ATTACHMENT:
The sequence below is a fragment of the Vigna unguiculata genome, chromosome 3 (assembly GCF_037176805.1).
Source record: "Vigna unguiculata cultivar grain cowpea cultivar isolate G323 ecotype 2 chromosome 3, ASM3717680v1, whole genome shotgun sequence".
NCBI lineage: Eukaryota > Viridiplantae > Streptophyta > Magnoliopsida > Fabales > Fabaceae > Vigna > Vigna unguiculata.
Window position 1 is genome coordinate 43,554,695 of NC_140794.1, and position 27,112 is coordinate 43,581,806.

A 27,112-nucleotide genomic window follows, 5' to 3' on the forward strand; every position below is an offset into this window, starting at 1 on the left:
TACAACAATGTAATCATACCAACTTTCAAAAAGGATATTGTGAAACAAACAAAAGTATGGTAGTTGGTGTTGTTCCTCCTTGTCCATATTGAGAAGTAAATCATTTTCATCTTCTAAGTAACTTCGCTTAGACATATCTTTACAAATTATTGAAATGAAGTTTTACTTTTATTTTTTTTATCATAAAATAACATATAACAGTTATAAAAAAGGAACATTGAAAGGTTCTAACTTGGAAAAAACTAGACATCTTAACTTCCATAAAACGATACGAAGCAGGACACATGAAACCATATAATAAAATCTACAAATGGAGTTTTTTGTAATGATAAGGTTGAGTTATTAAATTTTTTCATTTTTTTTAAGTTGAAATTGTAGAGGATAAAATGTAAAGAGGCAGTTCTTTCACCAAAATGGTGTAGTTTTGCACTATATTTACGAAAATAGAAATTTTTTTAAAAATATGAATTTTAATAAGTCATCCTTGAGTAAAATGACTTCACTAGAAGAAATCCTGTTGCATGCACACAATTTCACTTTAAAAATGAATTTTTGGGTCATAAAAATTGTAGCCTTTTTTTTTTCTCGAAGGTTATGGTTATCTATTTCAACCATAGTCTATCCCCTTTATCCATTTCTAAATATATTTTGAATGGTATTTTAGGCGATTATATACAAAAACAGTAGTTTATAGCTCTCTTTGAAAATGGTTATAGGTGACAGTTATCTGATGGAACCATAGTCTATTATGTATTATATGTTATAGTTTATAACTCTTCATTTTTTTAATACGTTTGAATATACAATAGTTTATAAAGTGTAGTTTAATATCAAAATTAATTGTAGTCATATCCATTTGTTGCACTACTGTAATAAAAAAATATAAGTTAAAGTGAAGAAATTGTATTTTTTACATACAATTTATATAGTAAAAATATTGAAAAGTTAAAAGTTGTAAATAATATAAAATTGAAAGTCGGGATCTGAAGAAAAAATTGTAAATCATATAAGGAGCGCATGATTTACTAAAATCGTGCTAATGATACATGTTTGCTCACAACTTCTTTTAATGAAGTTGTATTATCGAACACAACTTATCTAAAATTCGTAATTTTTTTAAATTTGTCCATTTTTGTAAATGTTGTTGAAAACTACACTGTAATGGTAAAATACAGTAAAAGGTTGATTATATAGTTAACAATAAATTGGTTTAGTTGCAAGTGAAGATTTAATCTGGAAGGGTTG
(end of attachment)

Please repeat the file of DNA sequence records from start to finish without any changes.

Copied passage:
The sequence below is a fragment of the Vigna unguiculata genome, chromosome 3 (assembly GCF_037176805.1).
Source record: "Vigna unguiculata cultivar grain cowpea cultivar isolate G323 ecotype 2 chromosome 3, ASM3717680v1, whole genome shotgun sequence".
NCBI lineage: Eukaryota > Viridiplantae > Streptophyta > Magnoliopsida > Fabales > Fabaceae > Vigna > Vigna unguiculata.
Window position 1 is genome coordinate 43,554,695 of NC_140794.1, and position 27,112 is coordinate 43,581,806.

A 27,112-nucleotide genomic window follows, 5' to 3' on the forward strand; every position below is an offset into this window, starting at 1 on the left:
TACAACAATGTAATCATACCAACTTTCAAAAAGGATATTGTGAAACAAACAAAAGTATGGTAGTTGGTGTTGTTCCTCCTTGTCCATATTGAGAAGTAAATCATTTTCATCTTCTAAGTAACTTCGCTTAGACATATCTTTACAAATTATTGAAATGAAGTTTTACTTTTATTTTTTTTATCATAAAATAACATATAACAGTTATAAAAAAGGAACATTGAAAGGTTCTAACTTGGAAAAAACTAGACATCTTAACTTCCATAAAACGATACGAAGCAGGACACATGAAACCATATAATAAAATCTACAAATGGAGTTTTTTGTAATGATAAGGTTGAGTTATTAAATTTTTTCATTTTTTTTAAGTTGAAATTGTAGAGGATAAAATGTAAAGAGGCAGTTCTTTCACCAAAATGGTGTAGTTTTGCACTATATTTACGAAAATAGAAATTTTTTTAAAAATATGAATTTTAATAAGTCATCCTTGAGTAAAATGACTTCACTAGAAGAAATCCTGTTGCATGCACACAATTTCACTTTAAAAATGAATTTTTGGGTCATAAAAATTGTAGCCTTTTTTTTTTCTCGAAGGTTATGGTTATCTATTTCAACCATAGTCTATCCCCTTTATCCATTTCTAAATATATTTTGAATGGTATTTTAGGCGATTATATACAAAAACAGTAGTTTATAGCTCTCTTTGAAAATGGTTATAGGTGACAGTTATCTGATGGAACCATAGTCTATTATGTATTATATGTTATAGTTTATAACTCTTCATTTTTTTAATACGTTTGAATATACAATAGTTTATAAAGTGTAGTTTAATATCAAAATTAATTGTAGTCATATCCATTTGTTGCACTACTGTAATAAAAAAATATAAGTTAAAGTGAAGAAATTGTATTTTTTACATACAATTTATATAGTAAAAATATTGAAAAGTTAAAAGTTGTAAATAATATAAAATTGAAAGTCGGGATCTGAAGAAAAAATTGTAAATCATATAAGGAGCGCATGATTTACTAAAATCGTGCTAATGATACATGTTTGCTCACAACTTCTTTTAATGAAGTTGTATTATCGAACACAACTTATCTAAAATTCGTAATTTTTTTAAATTTGTCCATTTTTGTAAATGTTGTTGAAAACTACACTGTAATGGTAAAATACAGTAAAAGGTTGATTATATAGTTAACAATAAATTGGTTTAGTTGCAAGTGAAGATTTAATCTGGAAGGGTTG